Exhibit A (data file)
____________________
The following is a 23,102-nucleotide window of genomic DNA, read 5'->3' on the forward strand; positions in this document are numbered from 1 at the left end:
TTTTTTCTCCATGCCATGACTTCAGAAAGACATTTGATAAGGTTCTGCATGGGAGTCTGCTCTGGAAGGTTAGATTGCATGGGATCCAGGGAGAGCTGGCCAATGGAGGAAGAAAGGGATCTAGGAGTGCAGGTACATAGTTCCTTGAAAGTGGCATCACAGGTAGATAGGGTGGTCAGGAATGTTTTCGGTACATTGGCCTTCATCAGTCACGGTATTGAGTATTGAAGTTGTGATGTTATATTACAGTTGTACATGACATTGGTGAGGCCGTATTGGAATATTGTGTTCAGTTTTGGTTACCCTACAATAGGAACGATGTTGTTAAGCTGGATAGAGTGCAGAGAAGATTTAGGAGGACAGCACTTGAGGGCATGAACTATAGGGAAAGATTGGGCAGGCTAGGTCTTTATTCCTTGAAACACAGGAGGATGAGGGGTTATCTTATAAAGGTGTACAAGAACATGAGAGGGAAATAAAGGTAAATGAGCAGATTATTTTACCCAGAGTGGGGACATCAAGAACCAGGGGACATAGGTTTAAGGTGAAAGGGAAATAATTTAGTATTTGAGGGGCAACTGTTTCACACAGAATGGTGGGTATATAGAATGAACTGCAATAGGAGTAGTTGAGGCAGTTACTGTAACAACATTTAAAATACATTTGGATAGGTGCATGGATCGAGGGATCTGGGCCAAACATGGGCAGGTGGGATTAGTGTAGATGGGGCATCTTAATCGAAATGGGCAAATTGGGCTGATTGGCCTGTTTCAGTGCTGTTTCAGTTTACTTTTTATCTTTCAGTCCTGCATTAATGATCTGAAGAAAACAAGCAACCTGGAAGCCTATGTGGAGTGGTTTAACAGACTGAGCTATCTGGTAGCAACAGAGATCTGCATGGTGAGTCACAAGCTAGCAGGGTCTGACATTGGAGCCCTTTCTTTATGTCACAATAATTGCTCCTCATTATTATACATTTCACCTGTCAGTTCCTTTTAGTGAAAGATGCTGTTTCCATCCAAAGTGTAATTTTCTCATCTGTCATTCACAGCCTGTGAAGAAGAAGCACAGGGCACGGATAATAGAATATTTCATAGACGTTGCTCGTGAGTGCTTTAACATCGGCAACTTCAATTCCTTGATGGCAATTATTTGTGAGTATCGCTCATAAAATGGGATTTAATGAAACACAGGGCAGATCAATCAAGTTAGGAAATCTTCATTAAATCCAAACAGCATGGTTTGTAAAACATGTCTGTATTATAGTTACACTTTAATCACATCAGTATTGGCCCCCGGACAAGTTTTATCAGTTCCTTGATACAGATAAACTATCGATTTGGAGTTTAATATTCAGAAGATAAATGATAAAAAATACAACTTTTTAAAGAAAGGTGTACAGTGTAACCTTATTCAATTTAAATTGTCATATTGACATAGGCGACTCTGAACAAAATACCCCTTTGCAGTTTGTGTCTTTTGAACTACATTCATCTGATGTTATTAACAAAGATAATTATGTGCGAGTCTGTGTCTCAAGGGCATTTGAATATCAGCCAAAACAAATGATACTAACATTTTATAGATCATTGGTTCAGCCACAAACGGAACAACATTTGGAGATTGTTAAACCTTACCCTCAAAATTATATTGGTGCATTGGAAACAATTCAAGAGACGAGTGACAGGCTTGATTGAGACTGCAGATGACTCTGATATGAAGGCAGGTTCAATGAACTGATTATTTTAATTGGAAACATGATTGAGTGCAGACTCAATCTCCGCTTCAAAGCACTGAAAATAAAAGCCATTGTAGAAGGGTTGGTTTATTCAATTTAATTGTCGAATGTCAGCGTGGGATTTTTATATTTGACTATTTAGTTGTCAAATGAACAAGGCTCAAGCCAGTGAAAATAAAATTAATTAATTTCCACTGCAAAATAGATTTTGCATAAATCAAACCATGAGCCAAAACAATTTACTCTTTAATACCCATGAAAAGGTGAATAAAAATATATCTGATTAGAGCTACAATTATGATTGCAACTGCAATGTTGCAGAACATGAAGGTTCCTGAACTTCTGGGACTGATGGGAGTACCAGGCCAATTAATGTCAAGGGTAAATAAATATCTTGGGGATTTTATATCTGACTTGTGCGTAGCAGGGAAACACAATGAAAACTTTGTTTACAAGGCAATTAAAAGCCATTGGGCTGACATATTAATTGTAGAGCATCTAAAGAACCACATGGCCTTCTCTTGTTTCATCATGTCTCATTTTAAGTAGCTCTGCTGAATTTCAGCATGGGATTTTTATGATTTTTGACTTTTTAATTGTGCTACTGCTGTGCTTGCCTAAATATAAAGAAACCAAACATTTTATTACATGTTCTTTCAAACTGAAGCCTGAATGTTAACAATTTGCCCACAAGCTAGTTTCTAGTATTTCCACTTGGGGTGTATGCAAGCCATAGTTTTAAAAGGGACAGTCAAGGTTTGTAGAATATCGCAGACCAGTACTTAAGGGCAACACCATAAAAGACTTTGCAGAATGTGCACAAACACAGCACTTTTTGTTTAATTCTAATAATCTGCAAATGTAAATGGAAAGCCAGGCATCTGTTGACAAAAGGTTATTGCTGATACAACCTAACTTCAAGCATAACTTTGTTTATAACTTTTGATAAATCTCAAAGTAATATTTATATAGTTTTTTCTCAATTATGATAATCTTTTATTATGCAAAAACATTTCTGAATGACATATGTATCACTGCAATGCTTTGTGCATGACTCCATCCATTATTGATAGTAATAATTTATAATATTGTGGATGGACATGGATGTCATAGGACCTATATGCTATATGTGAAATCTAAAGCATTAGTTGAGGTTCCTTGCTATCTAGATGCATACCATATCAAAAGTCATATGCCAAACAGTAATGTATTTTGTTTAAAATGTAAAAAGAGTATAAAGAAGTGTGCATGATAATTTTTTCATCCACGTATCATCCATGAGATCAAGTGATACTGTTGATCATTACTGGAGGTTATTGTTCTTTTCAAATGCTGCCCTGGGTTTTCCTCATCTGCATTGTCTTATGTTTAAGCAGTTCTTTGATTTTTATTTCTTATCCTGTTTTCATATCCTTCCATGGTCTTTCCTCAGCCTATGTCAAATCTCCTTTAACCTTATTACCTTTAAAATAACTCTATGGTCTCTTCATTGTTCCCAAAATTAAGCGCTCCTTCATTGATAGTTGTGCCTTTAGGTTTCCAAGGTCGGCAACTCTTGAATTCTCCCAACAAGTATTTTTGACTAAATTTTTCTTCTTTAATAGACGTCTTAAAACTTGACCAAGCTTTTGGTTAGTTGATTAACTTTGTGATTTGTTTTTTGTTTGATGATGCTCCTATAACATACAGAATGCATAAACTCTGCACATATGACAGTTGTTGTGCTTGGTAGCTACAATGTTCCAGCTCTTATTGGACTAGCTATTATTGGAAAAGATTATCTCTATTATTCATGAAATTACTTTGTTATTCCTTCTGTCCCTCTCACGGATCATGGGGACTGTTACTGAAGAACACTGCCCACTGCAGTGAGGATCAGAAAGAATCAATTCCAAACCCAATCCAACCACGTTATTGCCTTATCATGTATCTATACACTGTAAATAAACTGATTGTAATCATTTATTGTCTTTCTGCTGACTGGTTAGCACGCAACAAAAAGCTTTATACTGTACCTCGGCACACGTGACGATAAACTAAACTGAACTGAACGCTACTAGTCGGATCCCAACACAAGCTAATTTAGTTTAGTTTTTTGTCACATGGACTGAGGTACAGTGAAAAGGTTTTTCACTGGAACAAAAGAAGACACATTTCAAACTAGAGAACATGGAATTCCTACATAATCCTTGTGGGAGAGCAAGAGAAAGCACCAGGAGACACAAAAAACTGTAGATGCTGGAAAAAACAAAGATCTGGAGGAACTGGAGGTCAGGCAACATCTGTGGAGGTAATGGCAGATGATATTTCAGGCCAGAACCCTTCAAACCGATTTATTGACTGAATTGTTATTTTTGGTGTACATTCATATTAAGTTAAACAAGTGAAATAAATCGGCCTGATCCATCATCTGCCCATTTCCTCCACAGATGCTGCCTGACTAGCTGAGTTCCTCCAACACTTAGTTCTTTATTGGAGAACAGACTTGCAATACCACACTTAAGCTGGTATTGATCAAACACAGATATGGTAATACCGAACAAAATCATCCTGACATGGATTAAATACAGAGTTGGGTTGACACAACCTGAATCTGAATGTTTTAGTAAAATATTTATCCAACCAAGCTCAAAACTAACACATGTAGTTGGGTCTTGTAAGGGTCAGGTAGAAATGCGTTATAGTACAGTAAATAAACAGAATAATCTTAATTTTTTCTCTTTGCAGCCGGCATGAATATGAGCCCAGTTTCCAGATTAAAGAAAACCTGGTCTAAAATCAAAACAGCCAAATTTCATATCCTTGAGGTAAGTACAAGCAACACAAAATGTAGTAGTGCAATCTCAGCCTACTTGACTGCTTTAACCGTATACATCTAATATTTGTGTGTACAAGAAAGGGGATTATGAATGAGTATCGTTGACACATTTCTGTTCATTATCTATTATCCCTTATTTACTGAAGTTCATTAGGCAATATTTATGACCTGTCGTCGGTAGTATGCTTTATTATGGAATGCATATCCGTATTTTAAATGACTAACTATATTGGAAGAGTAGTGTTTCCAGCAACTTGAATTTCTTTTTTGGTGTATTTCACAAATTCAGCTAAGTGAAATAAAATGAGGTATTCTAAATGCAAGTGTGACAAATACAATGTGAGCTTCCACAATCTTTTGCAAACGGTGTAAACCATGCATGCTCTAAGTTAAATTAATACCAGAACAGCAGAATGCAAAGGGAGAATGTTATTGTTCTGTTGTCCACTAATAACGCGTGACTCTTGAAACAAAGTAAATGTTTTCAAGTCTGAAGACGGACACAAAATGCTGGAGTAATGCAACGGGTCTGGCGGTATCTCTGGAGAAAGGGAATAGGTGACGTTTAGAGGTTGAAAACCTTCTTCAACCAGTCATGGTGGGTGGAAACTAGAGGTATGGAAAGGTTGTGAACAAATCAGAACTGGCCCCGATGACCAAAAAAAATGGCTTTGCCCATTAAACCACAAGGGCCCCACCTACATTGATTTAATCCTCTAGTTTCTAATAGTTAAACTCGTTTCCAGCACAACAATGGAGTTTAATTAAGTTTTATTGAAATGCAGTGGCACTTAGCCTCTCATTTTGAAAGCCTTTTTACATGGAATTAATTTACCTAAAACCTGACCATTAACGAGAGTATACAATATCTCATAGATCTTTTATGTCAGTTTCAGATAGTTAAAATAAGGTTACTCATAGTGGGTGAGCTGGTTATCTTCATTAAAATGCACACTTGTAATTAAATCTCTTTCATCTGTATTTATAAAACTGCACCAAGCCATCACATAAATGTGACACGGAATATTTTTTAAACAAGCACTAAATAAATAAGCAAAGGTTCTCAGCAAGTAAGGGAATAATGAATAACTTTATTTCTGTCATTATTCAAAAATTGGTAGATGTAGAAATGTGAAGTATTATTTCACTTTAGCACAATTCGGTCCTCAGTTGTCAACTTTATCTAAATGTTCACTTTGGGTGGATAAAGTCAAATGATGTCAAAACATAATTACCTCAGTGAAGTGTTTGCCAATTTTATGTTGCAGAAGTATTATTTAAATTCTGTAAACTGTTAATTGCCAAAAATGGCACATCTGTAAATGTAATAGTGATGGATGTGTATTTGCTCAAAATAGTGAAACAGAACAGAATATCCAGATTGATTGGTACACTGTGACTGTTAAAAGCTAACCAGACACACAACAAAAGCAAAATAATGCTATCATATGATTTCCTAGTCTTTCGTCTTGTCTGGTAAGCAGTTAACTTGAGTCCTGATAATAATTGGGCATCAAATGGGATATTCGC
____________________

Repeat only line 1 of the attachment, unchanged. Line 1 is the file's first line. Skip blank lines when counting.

The following is a 23,102-nucleotide window of genomic DNA, read 5'->3' on the forward strand; positions in this document are numbered from 1 at the left end: